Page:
The Ankh and the winged sun/winged scarab are associated
with the Messianic beliefs of the Horite Habiru.
This remarkable seal or bulla of the Judean King Hezekiah was discovered by Efrat Greenwald at the Ophel, an ancient dump beside the wall that surrounds Jerusalem's Old City. This bulla was found with 33 additional bullae, many pottery sherds and figurines in Area A of the 2009 excavation season supervised by Hagai Cohen-Klonymus of Hebrew University in Jerusalem.
This is the first seal impression of an Israelite or Judean king ever exposed in situ in a scientific archaeological excavation.
Initial inspection failed to recognize the seal's importance and it was put in storage. Recently the bulla was identified by the Paleo-Hebrew inscription that says: "Belonging to Hezekiah [son of] Ahaz king of Judah" who reigned from 727 to 698 BC. II Kings 18:5 says of Hezekiah that “after him was none like him among all the kings of Judah, nor among them that were before him.” He is also mentioned in the annals of King Sennacherib. To protect the city's only water source, Hezekiah had a tunnel built to bring water from the Siloam Spring into Jerusalem.
The seal is significant because it identifies King Hezekiah with the Messianic belief of his Horite Habiru (Hebrew) ancestors. The bulla is imprinted with a winged sun or dung beetle flanked on both sides by the Egyptian ankh, the symbol of life. Both the winged sun and the ankh are symbols attached to the religion of Horus, the "son" of the Creator and the only Nilotic deity ever shown as a man. His narrative sets forth the Messianic expectation of Abraham's Nilotic ancestors.
|Hathor, mother of Horus, holds the ankh to the ruler's nostrils|
One of the earliest known medical practitioners was Eanach (Enoch). He served the Pharaoh as his priest-physician, a wab sxmt (wab sekhmet). Eanach lived around 3000 BC, and is said to have "healed the pharaoh's nostrils." Likely, this involved placing the cross-like Ankh against the Pharaoh's nose and offering prayers for his healing.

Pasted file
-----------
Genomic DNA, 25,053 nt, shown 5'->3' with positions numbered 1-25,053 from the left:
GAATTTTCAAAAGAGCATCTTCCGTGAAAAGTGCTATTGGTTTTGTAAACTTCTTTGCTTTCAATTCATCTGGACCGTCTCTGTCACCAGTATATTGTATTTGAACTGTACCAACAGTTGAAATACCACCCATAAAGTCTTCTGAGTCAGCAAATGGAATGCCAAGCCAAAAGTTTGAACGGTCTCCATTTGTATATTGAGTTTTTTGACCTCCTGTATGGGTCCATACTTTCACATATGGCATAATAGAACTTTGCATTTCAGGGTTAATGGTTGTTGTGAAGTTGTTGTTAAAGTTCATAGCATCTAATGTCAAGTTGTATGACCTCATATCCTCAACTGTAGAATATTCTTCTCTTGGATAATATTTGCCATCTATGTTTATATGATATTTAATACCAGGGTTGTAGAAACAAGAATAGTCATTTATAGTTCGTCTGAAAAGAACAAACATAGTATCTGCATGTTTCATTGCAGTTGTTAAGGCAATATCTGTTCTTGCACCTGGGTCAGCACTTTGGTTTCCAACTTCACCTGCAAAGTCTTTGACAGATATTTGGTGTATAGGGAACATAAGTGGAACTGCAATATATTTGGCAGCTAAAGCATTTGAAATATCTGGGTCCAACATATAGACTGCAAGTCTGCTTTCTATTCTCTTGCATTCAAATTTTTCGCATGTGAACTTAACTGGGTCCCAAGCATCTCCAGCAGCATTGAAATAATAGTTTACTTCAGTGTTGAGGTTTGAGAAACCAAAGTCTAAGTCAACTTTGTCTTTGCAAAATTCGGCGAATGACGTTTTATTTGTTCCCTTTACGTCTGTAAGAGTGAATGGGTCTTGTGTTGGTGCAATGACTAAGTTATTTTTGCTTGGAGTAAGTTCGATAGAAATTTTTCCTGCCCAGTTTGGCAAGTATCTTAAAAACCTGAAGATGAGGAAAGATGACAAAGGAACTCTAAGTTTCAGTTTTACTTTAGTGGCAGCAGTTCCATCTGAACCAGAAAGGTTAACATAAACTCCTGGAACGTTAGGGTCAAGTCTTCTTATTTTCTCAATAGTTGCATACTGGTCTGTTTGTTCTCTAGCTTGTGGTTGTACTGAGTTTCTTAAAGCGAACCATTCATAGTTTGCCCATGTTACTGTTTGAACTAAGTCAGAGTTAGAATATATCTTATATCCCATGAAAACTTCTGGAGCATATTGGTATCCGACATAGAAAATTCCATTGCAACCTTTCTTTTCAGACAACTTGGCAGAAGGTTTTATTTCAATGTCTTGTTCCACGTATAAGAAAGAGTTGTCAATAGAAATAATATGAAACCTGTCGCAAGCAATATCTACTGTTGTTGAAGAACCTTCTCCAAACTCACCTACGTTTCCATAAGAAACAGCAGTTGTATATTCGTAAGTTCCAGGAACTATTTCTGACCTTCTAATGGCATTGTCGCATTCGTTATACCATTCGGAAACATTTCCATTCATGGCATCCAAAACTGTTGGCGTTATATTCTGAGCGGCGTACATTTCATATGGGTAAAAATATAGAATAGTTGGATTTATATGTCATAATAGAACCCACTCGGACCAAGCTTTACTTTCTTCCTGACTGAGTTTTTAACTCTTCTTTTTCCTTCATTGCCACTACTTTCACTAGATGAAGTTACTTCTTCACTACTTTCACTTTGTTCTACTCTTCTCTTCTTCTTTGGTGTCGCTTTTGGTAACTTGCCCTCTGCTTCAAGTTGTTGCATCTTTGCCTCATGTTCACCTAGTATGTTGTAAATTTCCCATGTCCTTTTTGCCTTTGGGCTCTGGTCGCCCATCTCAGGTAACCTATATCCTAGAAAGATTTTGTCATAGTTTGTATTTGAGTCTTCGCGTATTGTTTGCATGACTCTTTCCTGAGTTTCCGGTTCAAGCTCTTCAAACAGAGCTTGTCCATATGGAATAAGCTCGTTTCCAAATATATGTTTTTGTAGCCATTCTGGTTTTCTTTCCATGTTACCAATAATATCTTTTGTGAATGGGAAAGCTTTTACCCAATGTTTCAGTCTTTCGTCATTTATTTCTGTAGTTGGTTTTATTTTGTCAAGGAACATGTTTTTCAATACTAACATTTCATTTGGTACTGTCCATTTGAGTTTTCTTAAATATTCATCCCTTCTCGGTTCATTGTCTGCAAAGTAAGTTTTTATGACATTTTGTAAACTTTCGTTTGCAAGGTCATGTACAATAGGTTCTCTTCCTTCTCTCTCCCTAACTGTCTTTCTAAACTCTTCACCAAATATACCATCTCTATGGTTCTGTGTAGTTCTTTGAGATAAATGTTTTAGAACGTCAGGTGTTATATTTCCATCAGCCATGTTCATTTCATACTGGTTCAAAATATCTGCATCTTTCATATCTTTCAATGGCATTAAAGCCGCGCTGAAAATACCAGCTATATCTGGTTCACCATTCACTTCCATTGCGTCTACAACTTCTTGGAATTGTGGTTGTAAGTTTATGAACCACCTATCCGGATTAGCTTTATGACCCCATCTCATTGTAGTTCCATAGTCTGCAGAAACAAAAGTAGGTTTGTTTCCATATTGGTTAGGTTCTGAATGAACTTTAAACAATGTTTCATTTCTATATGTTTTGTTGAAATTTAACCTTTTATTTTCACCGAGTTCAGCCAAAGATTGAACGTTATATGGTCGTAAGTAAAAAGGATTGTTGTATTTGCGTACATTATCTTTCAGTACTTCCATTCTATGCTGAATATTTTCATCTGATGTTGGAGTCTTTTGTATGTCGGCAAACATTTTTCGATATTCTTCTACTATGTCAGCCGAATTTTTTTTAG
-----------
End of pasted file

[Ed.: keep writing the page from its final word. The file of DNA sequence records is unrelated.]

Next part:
Contrary to the official statement about this find, the winged sun and the winged beetle symbolize the same religious belief. No change in symbolism is represented, and both images are representative of Horite Hebrew belief in bodily resurrection.
The African dung beetle rolls balls of dung along the ground and deposits them in its burrows. The female lays her eggs in the dung ball and when the larvae hatch, they feed off the dung until they emerge from the earth. The orb of the lowly beetle replicated on earth the solar orb of the Creator. Both were seen to sink below the earth and to give life to those buried in the earth.
In 1997 University of Colorado astronomy professor J. McKim Malville identified alignments at a megalithic complex in the desert at Nabta, west of the Nile River in southern Egypt. This site was seasonally inhabited by cattle herders between 11,000 and 4,800 years ago (Malville et al. 1998). One circle of standing stones exhibits a line-of-sight 'window' at an azimuth of 62 degrees; the direction at which the rising mid-summer sun would have been visible about 6,000 years BC. This is the oldest astronomically aligned structure yet discovered on the planet.
Among Hezekiah's Horite ancestors the heart was the essential organ when it came to the resurrection of the body, as it would be weighed in the afterlife. The body of the pure heart would rise from the dead, as the sun rises in the morning. This is why the scarab was placed over the mummy's heart. The scarab was given the name Khoprer, which is derived from kheper, meaning "to become."
Related reading: Impression of King Hezekiah’s Royal Seal Discovered in Ophel Excavations South of Temple Mount in Jerusalem; Marcus Byrne: The Dance of the Dung Beetle; Righteous Rulers and the Resurrection The oldest astronomical megalith alignment (Nabta - Egypt); The Ra-Horus-Hathor Narrative; Circumcision and Standing Stones in the Judean Hills